In this age of technology, smartphones have become Swiss army knives. Many people use them all the time. They text while walking across the street, catch up on email while commuting, read or listen to podcasts while standing in a queue.
According to mental health experts, multitasking is not only bad for productivity, it’s also a habit that rewires the brain and makes one less effective.
A neuroscientist at the Massachusetts Institute of Technology in the United States, and one of the world experts on divided attention, Earl Miller, noted in his study that human brains “are not wired to multitask well.”
“When people think they’re multitasking, they’re actually just switching from one task to another very rapidly. And every time they do, there’s a cognitive cost in doing so,”
“Multitasking also increases the stress hormone cortisol as well as the fight-or-flight hormone adrenaline, which can overstimulate your brain and cause mental fog or scrambled thinking,”
3. Information overload
Things are happening fast and many people want to catch up on events around them as they happen. However, this can lead to unnecessary over-stimulation of the brain.
The sheer volume of emails, social updates, and notifications people receive can be overwhelming and take a huge bite out of the day for many. The constant stream of content, if not managed, can cause stress and lead to decision overload.
“Too much information or information overload is one of the biggest irritations in modern life,”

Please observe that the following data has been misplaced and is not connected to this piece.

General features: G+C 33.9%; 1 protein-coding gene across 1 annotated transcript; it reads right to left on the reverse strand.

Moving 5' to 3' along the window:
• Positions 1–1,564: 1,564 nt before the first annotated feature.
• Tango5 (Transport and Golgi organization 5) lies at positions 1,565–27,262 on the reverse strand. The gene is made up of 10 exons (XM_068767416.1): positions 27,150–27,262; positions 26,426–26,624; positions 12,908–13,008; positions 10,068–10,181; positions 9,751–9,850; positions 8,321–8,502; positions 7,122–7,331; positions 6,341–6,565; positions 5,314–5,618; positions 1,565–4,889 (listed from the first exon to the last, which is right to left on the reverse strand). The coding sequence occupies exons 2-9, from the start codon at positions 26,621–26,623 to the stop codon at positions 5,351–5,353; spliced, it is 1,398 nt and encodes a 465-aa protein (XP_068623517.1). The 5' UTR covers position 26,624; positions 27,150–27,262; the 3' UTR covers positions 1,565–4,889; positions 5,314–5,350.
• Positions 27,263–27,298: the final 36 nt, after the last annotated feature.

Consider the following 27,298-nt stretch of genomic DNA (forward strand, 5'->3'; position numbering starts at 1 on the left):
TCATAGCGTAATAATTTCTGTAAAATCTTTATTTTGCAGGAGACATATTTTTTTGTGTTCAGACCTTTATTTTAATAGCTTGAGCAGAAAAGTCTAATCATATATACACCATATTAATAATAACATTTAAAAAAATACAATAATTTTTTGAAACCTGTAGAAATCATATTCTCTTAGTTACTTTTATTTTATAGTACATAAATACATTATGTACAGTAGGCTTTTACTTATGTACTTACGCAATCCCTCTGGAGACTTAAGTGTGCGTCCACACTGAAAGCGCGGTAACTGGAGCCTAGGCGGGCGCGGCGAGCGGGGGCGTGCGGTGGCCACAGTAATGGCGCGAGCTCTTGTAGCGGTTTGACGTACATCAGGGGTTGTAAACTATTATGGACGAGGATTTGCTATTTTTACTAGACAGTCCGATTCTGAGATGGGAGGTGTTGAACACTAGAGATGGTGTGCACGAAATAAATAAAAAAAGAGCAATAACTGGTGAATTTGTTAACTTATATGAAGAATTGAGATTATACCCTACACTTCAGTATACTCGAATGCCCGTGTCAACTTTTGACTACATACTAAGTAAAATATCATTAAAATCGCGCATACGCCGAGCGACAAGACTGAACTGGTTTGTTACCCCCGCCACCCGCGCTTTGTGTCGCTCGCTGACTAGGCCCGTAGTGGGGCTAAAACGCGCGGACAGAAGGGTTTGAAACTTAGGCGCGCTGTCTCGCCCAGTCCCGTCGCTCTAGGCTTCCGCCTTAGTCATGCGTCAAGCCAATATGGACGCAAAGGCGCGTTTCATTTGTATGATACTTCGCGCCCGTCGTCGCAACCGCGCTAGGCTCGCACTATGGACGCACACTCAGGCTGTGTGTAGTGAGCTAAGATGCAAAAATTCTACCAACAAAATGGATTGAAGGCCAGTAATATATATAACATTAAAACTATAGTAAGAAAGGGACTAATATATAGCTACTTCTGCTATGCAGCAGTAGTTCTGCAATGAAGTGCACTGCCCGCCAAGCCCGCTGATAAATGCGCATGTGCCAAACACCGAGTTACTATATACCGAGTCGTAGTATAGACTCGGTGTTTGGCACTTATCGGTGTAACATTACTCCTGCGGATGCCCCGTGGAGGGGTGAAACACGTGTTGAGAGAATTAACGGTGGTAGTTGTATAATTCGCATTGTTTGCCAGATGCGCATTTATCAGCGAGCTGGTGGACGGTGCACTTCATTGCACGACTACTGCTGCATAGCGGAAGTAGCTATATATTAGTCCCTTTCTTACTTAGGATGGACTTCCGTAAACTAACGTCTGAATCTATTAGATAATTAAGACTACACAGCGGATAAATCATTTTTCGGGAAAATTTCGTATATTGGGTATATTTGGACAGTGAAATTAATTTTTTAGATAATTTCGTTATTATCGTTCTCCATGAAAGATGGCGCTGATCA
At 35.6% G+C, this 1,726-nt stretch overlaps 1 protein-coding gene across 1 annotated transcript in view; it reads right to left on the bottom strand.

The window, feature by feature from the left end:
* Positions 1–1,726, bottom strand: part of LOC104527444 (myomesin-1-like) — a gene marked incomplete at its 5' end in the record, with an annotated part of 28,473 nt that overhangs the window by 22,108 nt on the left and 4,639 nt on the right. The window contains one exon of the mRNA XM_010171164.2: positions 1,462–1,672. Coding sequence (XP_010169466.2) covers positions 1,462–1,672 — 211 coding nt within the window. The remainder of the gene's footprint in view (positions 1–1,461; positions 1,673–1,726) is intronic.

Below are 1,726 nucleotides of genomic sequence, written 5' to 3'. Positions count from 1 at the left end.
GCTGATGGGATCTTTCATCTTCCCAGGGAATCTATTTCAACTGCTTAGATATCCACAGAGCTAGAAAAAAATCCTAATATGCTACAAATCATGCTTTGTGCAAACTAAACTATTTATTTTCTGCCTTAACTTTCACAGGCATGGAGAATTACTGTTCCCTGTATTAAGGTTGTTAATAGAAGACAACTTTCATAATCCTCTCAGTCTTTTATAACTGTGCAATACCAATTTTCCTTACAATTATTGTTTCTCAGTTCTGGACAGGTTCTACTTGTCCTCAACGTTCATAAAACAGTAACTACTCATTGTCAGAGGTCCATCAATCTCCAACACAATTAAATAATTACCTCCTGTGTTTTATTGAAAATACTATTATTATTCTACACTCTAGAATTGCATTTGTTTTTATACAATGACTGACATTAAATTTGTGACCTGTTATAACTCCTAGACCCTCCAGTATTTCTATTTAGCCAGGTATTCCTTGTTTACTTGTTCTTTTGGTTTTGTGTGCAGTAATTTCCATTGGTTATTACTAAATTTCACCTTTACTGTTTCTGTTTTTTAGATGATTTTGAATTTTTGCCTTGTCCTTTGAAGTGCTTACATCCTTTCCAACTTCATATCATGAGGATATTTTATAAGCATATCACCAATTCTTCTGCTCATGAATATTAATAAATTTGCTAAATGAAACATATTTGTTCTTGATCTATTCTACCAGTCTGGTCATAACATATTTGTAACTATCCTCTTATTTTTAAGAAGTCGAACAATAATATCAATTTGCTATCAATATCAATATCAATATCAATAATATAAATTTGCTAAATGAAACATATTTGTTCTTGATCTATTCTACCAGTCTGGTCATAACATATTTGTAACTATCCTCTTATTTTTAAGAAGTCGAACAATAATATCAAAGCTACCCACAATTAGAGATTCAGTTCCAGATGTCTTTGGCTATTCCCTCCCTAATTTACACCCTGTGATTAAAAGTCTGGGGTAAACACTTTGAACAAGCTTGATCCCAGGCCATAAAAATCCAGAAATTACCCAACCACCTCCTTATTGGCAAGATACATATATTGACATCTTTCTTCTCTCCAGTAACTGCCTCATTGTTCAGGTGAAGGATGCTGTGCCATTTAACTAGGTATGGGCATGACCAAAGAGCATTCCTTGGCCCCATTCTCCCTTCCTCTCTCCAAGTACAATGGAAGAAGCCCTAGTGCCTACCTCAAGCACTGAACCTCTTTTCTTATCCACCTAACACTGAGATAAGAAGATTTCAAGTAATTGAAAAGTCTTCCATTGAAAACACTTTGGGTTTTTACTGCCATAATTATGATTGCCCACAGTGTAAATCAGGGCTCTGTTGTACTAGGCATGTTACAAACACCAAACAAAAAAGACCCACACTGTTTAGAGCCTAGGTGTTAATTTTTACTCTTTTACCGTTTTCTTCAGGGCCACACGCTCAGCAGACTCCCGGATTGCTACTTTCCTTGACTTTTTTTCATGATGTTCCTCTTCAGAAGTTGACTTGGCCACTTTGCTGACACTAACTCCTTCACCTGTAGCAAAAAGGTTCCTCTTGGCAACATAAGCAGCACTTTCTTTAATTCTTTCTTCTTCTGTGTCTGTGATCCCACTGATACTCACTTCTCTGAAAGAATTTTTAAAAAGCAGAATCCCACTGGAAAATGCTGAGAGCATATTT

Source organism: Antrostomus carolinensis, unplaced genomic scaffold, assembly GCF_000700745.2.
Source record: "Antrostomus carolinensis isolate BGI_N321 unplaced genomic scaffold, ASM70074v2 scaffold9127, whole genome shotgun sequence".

experts at The Economist wrote.
Some people proudly boast of how many things they can juggle in a single day. But Glenn Wilson, a former visiting professor of psychology at Gresham College in London, found out in his research that being in such a situation could reduce one’s effective Intelligence Quotient by 10 points.
Oppong advised that to maximise the brain every day, one should use better tools and settings to filter information throughout the day.
“Be proactive about how you consume media. Prepare your brain to ignore unnecessary information. When you organise your day with these principles in mind, you will likely increase your brain’s efficiency significantly,”
4. Less face-to-face interaction
Today, face-to-face interactions are increasingly being replaced by digital tools. People spend more time online than ever before.
“Anything with a screen – television, phones, tablets, computers, video games – constitutes screen time,”
said Tom Kersting, a psychotherapist, and mental health expert.
“If the majority of our waking hours entails looking at a screen, then we know it is way too much. A face-to-face conversation is incredibly beneficial for your brain,”
Also, a study by the University of Michigan found that even just 10 minutes per day of conversation with another person could improve memory and cognition.
“In our study, socialising was just as effective as more traditional kinds of mental exercise in boosting memory and intellectual performance,”
said Oscar Ybarra, a psychologist at the U-M Institute for Social Research and a lead author of the study.
The lack of true personal interaction limits the brain’s opportunities to make better connections. It can also lead to loneliness and depression – mental conditions that contribute significantly to reduced brain health.
Looking at screens all day can hurt one’s eyes, ears, neck, shoulders, back, wrists, and forearms. It also interferes with getting a good night’s sleep.
According to experts, excessive screen time has a negative effect on intellectual abilities as well as emotional well-being.